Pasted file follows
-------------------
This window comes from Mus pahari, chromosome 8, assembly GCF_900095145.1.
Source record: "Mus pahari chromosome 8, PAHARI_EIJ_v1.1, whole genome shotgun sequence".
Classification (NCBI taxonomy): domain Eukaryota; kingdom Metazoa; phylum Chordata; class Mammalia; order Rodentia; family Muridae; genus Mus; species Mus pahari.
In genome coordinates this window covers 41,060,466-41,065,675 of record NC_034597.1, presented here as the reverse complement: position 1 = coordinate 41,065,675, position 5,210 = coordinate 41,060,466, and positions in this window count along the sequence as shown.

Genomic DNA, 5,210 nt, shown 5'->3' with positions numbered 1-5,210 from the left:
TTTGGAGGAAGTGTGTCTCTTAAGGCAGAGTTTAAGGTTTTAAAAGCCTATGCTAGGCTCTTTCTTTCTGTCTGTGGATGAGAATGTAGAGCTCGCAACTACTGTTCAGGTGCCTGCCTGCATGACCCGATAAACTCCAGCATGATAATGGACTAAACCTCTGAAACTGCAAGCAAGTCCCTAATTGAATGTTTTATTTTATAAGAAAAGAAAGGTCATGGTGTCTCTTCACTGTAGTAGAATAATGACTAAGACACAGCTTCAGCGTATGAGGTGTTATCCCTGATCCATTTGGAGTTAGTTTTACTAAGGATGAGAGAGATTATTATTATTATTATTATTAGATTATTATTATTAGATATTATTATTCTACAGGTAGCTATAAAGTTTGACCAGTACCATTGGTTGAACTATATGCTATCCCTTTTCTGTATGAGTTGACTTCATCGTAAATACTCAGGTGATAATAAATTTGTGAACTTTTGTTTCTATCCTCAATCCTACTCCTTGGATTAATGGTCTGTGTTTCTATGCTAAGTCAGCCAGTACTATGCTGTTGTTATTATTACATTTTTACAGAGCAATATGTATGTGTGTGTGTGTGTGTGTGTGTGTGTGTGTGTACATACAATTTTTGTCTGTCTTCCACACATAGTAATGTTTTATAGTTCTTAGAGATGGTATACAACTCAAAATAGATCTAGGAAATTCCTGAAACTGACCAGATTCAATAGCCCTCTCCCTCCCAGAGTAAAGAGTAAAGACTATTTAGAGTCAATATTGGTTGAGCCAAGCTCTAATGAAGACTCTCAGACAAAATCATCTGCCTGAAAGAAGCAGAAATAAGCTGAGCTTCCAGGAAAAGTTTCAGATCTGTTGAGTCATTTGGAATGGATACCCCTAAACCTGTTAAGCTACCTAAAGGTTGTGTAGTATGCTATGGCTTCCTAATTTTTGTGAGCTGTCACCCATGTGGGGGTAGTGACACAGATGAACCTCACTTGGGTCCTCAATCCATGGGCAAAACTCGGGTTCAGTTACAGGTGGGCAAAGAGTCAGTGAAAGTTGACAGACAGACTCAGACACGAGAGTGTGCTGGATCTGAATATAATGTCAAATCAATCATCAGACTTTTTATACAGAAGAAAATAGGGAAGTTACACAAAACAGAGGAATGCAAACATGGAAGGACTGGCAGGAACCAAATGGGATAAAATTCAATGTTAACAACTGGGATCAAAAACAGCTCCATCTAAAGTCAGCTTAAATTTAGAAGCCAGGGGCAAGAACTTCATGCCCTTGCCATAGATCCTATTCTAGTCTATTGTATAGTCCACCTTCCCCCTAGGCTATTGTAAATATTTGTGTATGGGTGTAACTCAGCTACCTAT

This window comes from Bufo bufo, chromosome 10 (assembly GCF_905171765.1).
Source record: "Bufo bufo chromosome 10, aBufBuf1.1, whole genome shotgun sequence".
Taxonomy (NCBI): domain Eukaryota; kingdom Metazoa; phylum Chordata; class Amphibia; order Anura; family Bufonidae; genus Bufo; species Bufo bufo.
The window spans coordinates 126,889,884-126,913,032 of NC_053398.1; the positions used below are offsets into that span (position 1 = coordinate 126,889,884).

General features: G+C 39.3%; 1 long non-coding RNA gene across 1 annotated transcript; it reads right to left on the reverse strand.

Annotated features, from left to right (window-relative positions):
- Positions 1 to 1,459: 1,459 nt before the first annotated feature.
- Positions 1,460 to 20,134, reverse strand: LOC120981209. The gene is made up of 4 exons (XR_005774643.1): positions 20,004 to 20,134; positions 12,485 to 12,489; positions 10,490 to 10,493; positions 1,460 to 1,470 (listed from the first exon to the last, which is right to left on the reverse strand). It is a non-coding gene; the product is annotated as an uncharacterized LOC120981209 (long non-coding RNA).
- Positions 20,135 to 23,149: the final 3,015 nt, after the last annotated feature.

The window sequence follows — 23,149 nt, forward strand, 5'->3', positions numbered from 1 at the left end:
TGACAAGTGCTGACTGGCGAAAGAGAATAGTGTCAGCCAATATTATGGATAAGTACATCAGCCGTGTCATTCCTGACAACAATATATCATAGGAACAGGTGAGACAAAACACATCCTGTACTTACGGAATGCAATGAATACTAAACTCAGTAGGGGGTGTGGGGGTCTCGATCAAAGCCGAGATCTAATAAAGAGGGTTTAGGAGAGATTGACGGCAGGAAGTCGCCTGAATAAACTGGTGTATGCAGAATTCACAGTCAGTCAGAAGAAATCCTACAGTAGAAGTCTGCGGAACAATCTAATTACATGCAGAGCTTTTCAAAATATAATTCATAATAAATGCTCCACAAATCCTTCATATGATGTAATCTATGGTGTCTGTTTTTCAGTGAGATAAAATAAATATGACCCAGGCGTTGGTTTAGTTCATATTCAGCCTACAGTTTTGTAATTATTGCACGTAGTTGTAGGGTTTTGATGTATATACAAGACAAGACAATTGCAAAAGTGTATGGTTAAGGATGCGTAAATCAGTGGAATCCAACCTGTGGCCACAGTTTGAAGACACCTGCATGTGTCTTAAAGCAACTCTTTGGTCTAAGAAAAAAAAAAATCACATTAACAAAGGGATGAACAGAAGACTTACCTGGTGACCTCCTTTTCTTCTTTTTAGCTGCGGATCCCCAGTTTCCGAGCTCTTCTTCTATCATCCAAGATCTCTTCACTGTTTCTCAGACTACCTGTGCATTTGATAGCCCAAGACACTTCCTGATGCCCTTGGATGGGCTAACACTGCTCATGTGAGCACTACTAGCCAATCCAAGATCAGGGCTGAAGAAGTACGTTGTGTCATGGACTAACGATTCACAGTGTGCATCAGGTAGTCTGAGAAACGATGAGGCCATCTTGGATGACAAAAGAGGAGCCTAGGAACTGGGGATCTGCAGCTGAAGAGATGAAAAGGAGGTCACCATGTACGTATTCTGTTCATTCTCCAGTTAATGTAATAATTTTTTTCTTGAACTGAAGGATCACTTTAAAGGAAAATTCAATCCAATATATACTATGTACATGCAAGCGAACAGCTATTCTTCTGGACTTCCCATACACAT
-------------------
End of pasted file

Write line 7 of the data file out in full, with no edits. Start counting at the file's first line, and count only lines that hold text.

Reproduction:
This window comes from Bufo bufo, chromosome 10 (assembly GCF_905171765.1).